Studying is a full-time job. Or at least you should be approaching it like one. Finding time and energy to work next to it can be complicated. In other situations, work permits or language barriers make it difficult to find a job you can legally do and qualify for. In these situations, student loans are a great way to have sufficient funds to survive.
Depending on the institution who provides the student loan, you might have to agree to spent the money on specific items. For example, you might only be allowed to spent the money to pay for tuition costs, books, room and board. In other cases, the loan is provided to reduce the hardship of being a student and in those cases, the money can be spent more freely.
Often, student loans provided by commercial banks for a low-interest rate can be used for any expenses. Loans that are given by governmental institutions can have stricter requirements on who is eligible to receive them, and how they have to be used. Sometimes these government loans are interest-free. Remember that the goal of the commercial institution is to make a profit. This means they also want to profit from you, the student who is taking out a loan. A governmental institution, on the other hand, is a non-profit institution. Profiting from you is not their main goal.
Countries have different regulations for student loans. Below I provide three national examples (Netherlands, Germany, and Ireland) and one intra-national example (Europe).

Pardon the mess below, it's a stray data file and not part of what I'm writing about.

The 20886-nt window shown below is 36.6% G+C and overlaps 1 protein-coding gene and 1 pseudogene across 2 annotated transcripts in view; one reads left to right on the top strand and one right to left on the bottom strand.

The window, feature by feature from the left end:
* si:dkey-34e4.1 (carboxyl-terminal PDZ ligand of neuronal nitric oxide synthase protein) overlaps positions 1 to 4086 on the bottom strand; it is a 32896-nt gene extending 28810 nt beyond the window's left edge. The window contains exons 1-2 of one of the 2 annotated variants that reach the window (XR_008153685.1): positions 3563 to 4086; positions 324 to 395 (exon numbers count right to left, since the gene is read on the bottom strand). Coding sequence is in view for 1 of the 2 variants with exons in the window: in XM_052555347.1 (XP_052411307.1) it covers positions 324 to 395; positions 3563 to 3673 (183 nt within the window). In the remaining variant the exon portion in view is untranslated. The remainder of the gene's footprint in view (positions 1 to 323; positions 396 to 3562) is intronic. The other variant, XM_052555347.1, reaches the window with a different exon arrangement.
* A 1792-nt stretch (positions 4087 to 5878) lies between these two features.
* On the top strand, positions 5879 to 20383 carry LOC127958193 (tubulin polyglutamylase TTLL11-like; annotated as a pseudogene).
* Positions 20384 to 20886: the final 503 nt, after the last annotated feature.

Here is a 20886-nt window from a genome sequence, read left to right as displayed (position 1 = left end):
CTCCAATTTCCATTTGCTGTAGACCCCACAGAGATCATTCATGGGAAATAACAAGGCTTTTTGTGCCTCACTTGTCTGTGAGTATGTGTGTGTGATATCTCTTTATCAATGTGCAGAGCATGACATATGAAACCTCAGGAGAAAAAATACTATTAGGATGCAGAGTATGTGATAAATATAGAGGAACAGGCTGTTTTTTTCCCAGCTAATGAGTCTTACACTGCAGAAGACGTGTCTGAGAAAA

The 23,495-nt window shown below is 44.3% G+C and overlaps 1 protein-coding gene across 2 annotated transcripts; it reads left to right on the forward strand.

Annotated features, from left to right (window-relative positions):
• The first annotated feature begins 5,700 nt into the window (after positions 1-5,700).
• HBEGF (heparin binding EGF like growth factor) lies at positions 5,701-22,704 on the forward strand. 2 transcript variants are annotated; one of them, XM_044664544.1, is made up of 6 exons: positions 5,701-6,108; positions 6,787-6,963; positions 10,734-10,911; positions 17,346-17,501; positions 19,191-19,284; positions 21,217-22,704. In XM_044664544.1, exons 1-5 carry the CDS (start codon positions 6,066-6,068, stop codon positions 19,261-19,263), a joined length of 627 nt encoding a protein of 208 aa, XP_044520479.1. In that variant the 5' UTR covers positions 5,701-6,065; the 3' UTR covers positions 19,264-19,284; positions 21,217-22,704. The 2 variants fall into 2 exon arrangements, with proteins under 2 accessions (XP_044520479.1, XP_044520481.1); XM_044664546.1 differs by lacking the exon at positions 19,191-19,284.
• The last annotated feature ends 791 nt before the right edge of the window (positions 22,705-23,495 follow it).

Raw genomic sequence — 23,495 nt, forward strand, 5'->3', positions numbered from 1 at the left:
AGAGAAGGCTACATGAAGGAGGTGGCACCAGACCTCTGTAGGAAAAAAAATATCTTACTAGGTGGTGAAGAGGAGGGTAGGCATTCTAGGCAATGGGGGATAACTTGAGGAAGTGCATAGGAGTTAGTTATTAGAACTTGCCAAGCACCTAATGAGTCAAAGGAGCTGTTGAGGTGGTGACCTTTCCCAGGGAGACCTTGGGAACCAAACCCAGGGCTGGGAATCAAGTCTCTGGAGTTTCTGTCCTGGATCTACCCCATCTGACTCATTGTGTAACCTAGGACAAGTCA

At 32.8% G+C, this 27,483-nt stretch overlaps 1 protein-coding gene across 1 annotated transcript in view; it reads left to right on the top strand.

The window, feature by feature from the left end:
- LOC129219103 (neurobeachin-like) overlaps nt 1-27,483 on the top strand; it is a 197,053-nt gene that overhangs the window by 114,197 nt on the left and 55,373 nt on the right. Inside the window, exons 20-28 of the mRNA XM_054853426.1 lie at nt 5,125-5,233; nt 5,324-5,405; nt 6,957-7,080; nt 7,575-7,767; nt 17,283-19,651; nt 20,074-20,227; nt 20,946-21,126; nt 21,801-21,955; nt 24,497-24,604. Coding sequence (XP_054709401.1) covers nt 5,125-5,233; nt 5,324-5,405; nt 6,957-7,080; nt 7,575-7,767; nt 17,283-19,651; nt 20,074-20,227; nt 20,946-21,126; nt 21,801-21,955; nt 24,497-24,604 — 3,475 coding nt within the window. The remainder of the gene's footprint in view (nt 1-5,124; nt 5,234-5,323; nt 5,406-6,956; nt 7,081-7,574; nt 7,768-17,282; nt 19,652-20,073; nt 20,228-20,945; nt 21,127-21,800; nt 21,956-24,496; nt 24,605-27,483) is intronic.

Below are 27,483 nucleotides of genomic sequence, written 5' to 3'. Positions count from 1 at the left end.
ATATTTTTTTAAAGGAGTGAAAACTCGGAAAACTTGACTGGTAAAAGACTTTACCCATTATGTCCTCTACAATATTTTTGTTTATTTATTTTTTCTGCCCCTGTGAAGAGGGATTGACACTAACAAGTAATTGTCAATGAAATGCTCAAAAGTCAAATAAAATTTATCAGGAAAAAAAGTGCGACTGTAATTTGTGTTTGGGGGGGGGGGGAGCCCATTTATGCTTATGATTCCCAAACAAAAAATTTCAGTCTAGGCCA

in the Netherlands, three different loans are provided: Student financing, supplementary grants, and tuition fee loans. Student financing is a loan you can spend on any expense you have. How much you receive depends on your parents’ income, and how much you have to pay back will depend on your income after your studies. Supplementary grants are for those students whose parents have a low income and do not need to be repaid on the condition that student receives his/her degree in 10 years. Finally, the tuition fee loan can only be used to pay for the yearly tuition costs.
Students in Germany can make use of many different grant schemes. The most common one is Bafög. This loan is tied to a number of conditions but is interest-free. The goal of this loan is to provide equal chances for studying regardless of the socioeconomic class of parents. If you study in Germany you can also ask for a ‘Deutschlandstipendium’ (Scholarship for Germany). This is a grant and not a loan, but only for talented students. If you consider yourself talented (enough), fill out the forms and wait. You never know. Finally, you can also apply for a ‘Bildungskredit’ (Educational credit), which is a financial contribution. This needs to be paid back, but it comes with an attractive interest rate.
Banks in Ireland offer two types of loans: One to pay for tuition costs and one to pay for living expenses. Make sure to read the fine print and spent the money wisely. Also check, what your institution offers for financial aid.
Thanks to the European Commission, a special loan is provided for master students (Erasmus+ master degree loan). This loan is currently only available in specific countries (Spain, Turkey) or for master students at the specific university (University of Luxembourg and University of Cyprus). Another widely popular grant is the Erasmus+ grant which is for all European students who want to go abroad. It’s a financial contribution to your travel and living costs and tied to the living costs of your host country.
Remember, to always read the fine print of the loan agreement you sign. Important things to consider are :
If you decide to get a loan, budget the money properly. Consider, do you need the money or do you want to have more money? Remember that you can study where you want. You can always pick a country with lower costs of living, or super attractive student loans.